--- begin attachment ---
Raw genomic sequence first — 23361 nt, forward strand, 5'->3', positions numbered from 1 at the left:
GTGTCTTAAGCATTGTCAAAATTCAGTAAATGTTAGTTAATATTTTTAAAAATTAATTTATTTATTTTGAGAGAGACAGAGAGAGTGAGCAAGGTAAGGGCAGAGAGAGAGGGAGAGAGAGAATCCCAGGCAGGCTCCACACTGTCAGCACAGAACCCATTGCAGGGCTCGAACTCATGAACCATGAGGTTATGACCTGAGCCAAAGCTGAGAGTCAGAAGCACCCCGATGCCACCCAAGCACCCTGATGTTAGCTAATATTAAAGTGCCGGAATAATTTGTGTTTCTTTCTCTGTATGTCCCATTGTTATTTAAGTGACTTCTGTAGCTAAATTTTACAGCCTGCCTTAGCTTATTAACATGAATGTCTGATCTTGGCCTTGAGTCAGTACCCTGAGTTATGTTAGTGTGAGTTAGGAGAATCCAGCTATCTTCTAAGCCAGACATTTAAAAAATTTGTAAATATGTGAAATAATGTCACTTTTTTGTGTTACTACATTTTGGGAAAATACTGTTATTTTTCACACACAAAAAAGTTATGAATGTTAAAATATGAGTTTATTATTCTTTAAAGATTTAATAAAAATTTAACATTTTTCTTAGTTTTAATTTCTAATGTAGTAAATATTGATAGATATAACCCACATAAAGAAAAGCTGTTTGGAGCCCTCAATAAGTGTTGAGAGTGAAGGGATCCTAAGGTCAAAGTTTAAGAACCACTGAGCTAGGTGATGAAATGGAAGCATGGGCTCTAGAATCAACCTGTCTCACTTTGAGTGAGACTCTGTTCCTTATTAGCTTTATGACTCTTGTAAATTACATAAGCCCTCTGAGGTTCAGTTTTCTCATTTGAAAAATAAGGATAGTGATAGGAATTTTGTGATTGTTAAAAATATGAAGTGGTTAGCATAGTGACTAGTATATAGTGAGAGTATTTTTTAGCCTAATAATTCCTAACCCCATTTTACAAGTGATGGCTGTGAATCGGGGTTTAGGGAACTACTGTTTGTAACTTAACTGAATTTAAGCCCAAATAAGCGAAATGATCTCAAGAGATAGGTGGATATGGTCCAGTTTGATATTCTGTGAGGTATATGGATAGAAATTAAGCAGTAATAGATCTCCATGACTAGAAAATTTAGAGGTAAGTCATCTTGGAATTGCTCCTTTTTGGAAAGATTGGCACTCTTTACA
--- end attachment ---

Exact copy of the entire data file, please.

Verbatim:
Raw genomic sequence first — 23361 nt, forward strand, 5'->3', positions numbered from 1 at the left:
GTGTCTTAAGCATTGTCAAAATTCAGTAAATGTTAGTTAATATTTTTAAAAATTAATTTATTTATTTTGAGAGAGACAGAGAGAGTGAGCAAGGTAAGGGCAGAGAGAGAGGGAGAGAGAGAATCCCAGGCAGGCTCCACACTGTCAGCACAGAACCCATTGCAGGGCTCGAACTCATGAACCATGAGGTTATGACCTGAGCCAAAGCTGAGAGTCAGAAGCACCCCGATGCCACCCAAGCACCCTGATGTTAGCTAATATTAAAGTGCCGGAATAATTTGTGTTTCTTTCTCTGTATGTCCCATTGTTATTTAAGTGACTTCTGTAGCTAAATTTTACAGCCTGCCTTAGCTTATTAACATGAATGTCTGATCTTGGCCTTGAGTCAGTACCCTGAGTTATGTTAGTGTGAGTTAGGAGAATCCAGCTATCTTCTAAGCCAGACATTTAAAAAATTTGTAAATATGTGAAATAATGTCACTTTTTTGTGTTACTACATTTTGGGAAAATACTGTTATTTTTCACACACAAAAAAGTTATGAATGTTAAAATATGAGTTTATTATTCTTTAAAGATTTAATAAAAATTTAACATTTTTCTTAGTTTTAATTTCTAATGTAGTAAATATTGATAGATATAACCCACATAAAGAAAAGCTGTTTGGAGCCCTCAATAAGTGTTGAGAGTGAAGGGATCCTAAGGTCAAAGTTTAAGAACCACTGAGCTAGGTGATGAAATGGAAGCATGGGCTCTAGAATCAACCTGTCTCACTTTGAGTGAGACTCTGTTCCTTATTAGCTTTATGACTCTTGTAAATTACATAAGCCCTCTGAGGTTCAGTTTTCTCATTTGAAAAATAAGGATAGTGATAGGAATTTTGTGATTGTTAAAAATATGAAGTGGTTAGCATAGTGACTAGTATATAGTGAGAGTATTTTTTAGCCTAATAATTCCTAACCCCATTTTACAAGTGATGGCTGTGAATCGGGGTTTAGGGAACTACTGTTTGTAACTTAACTGAATTTAAGCCCAAATAAGCGAAATGATCTCAAGAGATAGGTGGATATGGTCCAGTTTGATATTCTGTGAGGTATATGGATAGAAATTAAGCAGTAATAGATCTCCATGACTAGAAAATTTAGAGGTAAGTCATCTTGGAATTGCTCCTTTTTGGAAAGATTGGCACTCTTTACA